Dogs are great for getting us outdoors and who wouldn’t want to be outdoors when the sky is blue, the sun is shining and spring is in the air. Sometimes it’s good to just stop, take a look around and appreciate our environment. The back garden is the perfect place to do just that…as well as providing the ideal opportunity to have some serious fun with our four legged friends!
However, it’s important we make sure our gardens are as safe as possible before we let our pets run free. Here we outline five potential hazards to look out for to help make the garden a dog friendly haven:
- Tools and equipment
From secateurs to insecticides it’s important to keep any potentially dangerous equipment and produce safely locked away. Many garden tools have sharp edges which could cause injury to an inquisitive dog if left lying around. And most insecticides and pesticides are, by their nature, designed to combat unwanted pests so contain harmful chemicals and additives. Always check the contents and use with caution or ask any of our garden care experts who will be able to provide recommendations for the most suitable products.
Every good gardener knows to keep on top of their weeding, but this most common of garden tasks is even more important for dog owners. It is particularly important to keep an eye on those weeds which are barbed and burrow into the ground, uprooting them as soon as possible to prevent dogs digesting them. Weed killer should also be used carefully as many domestic varieties contain glyphosate which can be harmful if swallowed or licked by dogs. Again, ask our garden care experts for their expert advice.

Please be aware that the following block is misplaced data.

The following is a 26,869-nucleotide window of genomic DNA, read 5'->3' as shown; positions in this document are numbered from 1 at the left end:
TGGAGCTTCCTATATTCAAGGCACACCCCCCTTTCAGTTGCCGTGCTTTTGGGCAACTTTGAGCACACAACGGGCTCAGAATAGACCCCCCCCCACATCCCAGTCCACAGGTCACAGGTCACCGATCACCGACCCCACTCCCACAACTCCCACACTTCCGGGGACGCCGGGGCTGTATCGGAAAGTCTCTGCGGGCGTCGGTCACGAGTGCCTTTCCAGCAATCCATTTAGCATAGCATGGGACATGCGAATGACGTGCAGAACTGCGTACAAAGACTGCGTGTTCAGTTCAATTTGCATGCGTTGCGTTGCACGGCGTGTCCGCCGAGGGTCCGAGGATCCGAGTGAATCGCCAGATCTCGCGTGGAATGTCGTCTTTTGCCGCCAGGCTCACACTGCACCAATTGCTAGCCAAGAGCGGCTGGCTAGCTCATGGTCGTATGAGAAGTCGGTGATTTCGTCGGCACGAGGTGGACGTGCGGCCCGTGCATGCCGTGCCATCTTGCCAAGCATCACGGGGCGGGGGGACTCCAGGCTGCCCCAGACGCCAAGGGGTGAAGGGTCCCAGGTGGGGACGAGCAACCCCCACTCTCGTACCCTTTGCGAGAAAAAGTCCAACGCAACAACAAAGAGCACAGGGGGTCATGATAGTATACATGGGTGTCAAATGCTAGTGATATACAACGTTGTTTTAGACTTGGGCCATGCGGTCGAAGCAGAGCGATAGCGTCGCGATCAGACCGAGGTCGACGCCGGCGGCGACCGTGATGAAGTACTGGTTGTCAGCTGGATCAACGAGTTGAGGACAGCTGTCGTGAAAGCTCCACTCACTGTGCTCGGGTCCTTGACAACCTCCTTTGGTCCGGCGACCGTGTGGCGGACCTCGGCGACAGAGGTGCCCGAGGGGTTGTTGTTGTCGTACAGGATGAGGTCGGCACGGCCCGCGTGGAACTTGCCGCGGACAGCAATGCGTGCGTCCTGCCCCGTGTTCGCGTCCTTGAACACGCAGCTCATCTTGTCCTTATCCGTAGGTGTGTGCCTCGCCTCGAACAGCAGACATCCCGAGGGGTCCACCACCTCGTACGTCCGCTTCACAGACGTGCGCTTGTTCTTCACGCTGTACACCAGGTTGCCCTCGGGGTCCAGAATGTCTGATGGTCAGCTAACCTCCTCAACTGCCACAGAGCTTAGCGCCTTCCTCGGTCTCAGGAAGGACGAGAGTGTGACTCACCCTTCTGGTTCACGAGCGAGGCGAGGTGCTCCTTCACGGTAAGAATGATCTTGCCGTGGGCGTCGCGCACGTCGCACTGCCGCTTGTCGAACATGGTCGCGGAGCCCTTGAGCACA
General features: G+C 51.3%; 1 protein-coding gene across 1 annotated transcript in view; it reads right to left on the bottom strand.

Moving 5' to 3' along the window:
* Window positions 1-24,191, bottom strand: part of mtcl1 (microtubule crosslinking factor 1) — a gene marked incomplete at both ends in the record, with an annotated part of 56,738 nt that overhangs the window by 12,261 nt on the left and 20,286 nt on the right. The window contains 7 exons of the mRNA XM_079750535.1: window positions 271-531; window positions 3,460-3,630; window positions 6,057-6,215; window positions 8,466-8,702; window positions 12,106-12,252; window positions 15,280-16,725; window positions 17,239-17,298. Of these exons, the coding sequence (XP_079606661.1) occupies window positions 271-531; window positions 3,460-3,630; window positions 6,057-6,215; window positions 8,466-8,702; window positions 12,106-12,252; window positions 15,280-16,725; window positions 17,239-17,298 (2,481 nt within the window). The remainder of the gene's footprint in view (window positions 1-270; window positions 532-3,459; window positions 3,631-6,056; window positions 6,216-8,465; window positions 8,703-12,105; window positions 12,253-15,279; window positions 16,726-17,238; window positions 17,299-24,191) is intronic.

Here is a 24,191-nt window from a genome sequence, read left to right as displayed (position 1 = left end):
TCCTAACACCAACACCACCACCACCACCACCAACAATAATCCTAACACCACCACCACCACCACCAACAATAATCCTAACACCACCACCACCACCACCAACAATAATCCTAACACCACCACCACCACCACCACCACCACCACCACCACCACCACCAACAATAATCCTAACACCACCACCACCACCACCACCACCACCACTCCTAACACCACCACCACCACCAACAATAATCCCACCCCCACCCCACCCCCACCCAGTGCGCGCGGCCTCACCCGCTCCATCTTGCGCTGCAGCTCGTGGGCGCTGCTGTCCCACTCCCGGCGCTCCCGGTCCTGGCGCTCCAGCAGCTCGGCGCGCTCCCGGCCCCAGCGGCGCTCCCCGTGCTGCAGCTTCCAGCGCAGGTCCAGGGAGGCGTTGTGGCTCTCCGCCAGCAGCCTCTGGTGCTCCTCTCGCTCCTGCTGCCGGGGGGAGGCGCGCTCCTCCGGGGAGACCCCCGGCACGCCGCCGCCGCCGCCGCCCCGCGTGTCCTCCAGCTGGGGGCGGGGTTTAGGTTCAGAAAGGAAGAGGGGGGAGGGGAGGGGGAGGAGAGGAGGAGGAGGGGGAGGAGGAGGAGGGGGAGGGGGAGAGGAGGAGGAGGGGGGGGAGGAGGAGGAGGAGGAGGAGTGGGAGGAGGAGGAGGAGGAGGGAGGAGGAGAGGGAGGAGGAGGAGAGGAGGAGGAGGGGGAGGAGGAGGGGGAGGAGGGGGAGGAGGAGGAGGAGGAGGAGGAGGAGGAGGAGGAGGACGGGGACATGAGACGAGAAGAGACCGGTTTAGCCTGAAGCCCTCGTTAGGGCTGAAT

- Slugs and snails
Unwanted garden guests that most good gardeners will already be evicting from the garden, but for those with dogs its good practice to clear them away as soon as they make an appearance. Although most dogs will steer clear and avoid eating these slippery characters, some might decide to be a bit more inquisitive and try them for a snack. They aren’t a good one, as slugs and snails can carry the larvae of the lungworm parasite, which can cause serious infection.
- Lawns & borders
Just like weed killers and insecticides, lawn feed can often include potentially harmful ingredients such as ferrous sulphate which can be harmful to dogs’ skin. It’s always best to choose a natural, organic enrichment to boost your grass growth. Organic mulches and composts are also the best choice for your borders, which should be kept clear of hazards which might prove interesting for a curious dog. Keep fences and walls in good condition to prevent your dog squeezing through and taking themselves of on an unaccompanied adventure!
- Mushrooms & potential poisonous plants
The majority of plants for the garden are harmless, but there are certain varieties of vegetables and flowers that can cause illnesses in dogs. Tomatoes, potatoes and lilies are some of the surprising culprits and ones to watch out for when planning your garden. Ask any member of our horticulture team and they will help recommend the best choices for your pet friendly garden. Many mushrooms are perfectly edible…mainly those from the supermarket shelves! Those in the garden should be avoided and removed as dogs can suffer similar symptoms to humans when it comes to mushrooms!
The garden is a great place to be and can be enjoyed by everyone. Families, friends and even our pets…just take a quick look around to make sure it’s as safe as environment as can be.